Racing to restore sight

By Omulo Okoth

It was condemned unheard. But sooner rather than later, those who chided the Standard Chartered Nairobi International Marathon for disrupting traffic flow in the city when they are driving to church may realise its humanitarian mission, which is fighting blindness.

This marathon, held on Sunday mornings since inception seven years ago, did not go down well with churchgoers. Like all major city marathons held around the world, the eighth edition will be held on Sunday.

Beneficiaries of funds raised by the marathon can vouch that the event is making an impact under its Seeing is Believing initiative.

"If only the critics could appreciate the role of the marathon to society, they would be participants," says Anne Njambi, one of the officials. Each participant pays Sh1,000 to register. It is that money that helps in correcting eye ailments.

Christine Wambua, a beneficiary of Seeing is Believing is the face this year’s marathon. She is the gorgeous little girl on the billboards.

Christine was born with congenital cataracts but she can now see and she goes to school. "It took as a while to come to terms with the fact the Christine was blind and we also face with the difficulty of raising money for the surgery as we were both jobless," said Julius Wambua, Christine’s father.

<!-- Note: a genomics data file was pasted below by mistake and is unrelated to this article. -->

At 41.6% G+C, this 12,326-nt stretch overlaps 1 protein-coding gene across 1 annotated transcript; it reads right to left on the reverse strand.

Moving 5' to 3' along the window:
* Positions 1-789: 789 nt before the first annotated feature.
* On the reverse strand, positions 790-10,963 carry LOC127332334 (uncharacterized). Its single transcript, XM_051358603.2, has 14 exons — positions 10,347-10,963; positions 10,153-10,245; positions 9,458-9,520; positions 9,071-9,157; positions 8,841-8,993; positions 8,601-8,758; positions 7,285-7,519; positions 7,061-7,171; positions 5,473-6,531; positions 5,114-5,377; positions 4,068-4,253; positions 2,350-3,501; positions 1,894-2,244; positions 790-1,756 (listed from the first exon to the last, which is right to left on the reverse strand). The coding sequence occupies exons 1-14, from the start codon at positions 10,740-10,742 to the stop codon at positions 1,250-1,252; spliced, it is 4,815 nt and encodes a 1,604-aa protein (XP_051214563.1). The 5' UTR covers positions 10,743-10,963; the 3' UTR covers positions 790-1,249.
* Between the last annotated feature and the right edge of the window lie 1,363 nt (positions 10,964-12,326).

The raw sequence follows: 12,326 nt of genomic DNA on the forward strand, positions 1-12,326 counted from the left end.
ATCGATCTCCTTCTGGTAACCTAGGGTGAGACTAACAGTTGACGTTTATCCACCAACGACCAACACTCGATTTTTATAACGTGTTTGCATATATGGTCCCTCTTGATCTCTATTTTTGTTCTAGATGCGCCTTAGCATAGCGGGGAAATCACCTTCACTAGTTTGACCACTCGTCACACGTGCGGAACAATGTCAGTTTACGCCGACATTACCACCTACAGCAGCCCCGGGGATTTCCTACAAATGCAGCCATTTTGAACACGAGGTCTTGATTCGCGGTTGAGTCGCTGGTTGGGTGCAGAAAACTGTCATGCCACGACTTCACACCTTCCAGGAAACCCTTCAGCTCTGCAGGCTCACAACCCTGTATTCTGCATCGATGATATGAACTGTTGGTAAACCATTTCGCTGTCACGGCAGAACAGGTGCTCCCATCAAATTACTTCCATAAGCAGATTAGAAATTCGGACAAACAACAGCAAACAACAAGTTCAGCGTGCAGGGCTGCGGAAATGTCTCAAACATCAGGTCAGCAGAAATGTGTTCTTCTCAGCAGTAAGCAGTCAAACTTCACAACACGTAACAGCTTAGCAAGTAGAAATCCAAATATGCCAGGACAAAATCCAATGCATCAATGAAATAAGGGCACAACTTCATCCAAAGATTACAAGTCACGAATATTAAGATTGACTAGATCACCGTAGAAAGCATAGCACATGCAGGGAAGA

Cataract surgery

"We visited Dr Mundia at Kikuyu Eye Hospital and after assessing Christine’s condition he told us we could get the surgery for free courtesy of Standard Chartered Bank. Seeing is Believing changed my daughter’s life and I will be running with the rest of my family in support of the noble cause," he said.

At Sabatia Eye Hospital, Juma Mwangona watches over his two five-year old sons as they recuperate from cataract surgeries.

Mr Juma has 10 children and as fate may have it, four of them were born with congenital cataracts. He had resigned himself to raising four blind children until he visited Sabatia Eye Hospital and the Standard Chartered initiative came to his rescue.

As he waits to go home and bring back the other two children, he said: "I had no means of raising money, not even for one single operation. I am forever grateful to Standard Chartered for saving my children."

The organisers of the marathon work closely with Kikuyu Eye Hospital and Christian Blind Mission to fight blindness. Part of the proceeds goes to Kikuyu Eye Hospital to help treating cataracts. They target children of up to nine years. Other hospitals they have contributed to include Tenwek in Bomet, Kwale District Eye Centre, Lighthouse for Christ in Mombasa and the Sabatia Eye Hospital. This year the initiative sponsored 659 operations in the five hospitals.

With entries expected to between 10,000 and 15,000 runners, the marathon could raise Sh20 million.


The Standard
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